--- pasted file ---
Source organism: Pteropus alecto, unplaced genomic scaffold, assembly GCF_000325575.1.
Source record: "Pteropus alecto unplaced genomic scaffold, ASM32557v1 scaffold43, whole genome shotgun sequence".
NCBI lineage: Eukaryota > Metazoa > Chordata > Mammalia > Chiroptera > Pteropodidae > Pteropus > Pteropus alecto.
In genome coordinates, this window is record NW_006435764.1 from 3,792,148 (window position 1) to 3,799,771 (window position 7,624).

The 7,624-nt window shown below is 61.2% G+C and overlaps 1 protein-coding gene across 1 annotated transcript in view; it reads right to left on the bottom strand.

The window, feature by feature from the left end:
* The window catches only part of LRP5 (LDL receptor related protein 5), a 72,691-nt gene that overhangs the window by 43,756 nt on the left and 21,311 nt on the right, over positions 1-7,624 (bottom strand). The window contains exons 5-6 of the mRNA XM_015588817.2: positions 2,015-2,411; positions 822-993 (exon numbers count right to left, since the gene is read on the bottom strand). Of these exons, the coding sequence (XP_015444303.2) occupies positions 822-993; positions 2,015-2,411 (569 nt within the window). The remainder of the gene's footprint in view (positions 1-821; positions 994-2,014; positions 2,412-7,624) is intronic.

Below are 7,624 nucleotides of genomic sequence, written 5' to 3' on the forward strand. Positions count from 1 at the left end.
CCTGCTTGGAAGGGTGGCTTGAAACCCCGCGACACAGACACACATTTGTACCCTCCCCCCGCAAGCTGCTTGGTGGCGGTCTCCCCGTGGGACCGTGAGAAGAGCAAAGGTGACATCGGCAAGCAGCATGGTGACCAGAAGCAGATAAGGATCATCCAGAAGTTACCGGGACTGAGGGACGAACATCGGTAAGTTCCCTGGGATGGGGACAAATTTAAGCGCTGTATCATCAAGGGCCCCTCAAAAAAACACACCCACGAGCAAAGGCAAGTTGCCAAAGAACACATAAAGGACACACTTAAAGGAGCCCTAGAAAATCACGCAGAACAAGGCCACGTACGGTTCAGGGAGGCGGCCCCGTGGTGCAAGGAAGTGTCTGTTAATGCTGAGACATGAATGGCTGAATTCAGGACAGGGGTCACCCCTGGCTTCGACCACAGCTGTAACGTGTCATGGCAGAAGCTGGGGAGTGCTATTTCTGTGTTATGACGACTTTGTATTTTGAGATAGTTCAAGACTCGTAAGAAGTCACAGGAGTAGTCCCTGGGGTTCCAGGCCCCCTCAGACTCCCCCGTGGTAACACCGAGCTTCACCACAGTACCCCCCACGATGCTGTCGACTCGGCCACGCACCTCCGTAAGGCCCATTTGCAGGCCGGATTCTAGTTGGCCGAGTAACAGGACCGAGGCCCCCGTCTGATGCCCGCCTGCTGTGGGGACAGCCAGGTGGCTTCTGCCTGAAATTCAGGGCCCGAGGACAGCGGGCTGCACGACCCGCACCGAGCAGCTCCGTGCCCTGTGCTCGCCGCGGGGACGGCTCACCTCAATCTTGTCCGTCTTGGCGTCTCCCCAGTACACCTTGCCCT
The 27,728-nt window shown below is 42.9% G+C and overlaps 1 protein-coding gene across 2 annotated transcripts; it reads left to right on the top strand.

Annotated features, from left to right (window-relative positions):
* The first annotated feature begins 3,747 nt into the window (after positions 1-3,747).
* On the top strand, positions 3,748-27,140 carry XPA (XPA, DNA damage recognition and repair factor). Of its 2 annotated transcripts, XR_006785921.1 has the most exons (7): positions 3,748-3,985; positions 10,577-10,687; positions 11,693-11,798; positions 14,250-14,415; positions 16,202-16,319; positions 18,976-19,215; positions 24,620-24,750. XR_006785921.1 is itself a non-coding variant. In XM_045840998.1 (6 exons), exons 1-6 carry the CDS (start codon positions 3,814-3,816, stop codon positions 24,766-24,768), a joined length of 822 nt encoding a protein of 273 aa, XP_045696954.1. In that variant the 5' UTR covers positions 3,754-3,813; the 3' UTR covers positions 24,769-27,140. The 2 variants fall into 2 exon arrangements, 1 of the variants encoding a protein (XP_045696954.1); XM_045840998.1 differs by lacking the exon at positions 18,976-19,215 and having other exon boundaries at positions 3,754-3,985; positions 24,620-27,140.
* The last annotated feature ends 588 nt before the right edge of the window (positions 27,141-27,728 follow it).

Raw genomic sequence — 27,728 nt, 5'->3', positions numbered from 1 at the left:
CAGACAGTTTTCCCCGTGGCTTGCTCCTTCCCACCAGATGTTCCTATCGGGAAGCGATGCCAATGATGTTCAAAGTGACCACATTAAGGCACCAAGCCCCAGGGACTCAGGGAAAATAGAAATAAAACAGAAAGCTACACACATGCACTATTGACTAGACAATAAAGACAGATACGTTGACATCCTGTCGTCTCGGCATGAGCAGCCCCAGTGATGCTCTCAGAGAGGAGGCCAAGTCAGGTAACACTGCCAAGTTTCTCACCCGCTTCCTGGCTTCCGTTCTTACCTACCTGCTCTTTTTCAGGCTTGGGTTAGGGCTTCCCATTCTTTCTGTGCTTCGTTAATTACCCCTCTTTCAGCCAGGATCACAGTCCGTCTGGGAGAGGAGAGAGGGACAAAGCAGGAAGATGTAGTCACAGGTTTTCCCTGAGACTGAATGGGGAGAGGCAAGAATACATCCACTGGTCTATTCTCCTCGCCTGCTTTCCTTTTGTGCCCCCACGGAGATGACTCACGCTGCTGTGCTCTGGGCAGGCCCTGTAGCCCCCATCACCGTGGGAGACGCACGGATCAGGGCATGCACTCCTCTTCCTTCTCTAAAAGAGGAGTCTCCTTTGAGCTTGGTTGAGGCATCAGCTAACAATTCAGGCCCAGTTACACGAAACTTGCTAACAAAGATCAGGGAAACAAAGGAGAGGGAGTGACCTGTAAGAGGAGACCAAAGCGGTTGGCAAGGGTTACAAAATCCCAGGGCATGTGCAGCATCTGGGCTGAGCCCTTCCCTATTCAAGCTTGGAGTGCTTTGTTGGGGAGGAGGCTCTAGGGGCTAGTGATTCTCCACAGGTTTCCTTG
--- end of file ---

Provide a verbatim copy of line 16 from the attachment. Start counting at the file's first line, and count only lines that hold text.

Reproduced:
CAGACAGTTTTCCCCGTGGCTTGCTCCTTCCCACCAGATGTTCCTATCGGGAAGCGATGCCAATGATGTTCAAAGTGACCACATTAAGGCACCAAGCCCCAGGGACTCAGGGAAAATAGAAATAAAACAGAAAGCTACACACATGCACTATTGACTAGACAATAAAGACAGATACGTTGACATCCTGTCGTCTCGGCATGAGCAGCCCCAGTGATGCTCTCAGAGAGGAGGCCAAGTCAGGTAACACTGCCAAGTTTCTCACCCGCTTCCTGGCTTCCGTTCTTACCTACCTGCTCTTTTTCAGGCTTGGGTTAGGGCTTCCCATTCTTTCTGTGCTTCGTTAATTACCCCTCTTTCAGCCAGGATCACAGTCCGTCTGGGAGAGGAGAGAGGGACAAAGCAGGAAGATGTAGTCACAGGTTTTCCCTGAGACTGAATGGGGAGAGGCAAGAATACATCCACTGGTCTATTCTCCTCGCCTGCTTTCCTTTTGTGCCCCCACGGAGATGACTCACGCTGCTGTGCTCTGGGCAGGCCCTGTAGCCCCCATCACCGTGGGAGACGCACGGATCAGGGCATGCACTCCTCTTCCTTCTCTAAAAGAGGAGTCTCCTTTGAGCTTGGTTGAGGCATCAGCTAACAATTCAGGCCCAGTTACACGAAACTTGCTAACAAAGATCAGGGAAACAAAGGAGAGGGAGTGACCTGTAAGAGGAGACCAAAGCGGTTGGCAAGGGTTACAAAATCCCAGGGCATGTGCAGCATCTGGGCTGAGCCCTTCCCTATTCAAGCTTGGAGTGCTTTGTTGGGGAGGAGGCTCTAGGGGCTAGTGATTCTCCACAGGTTTCCTTG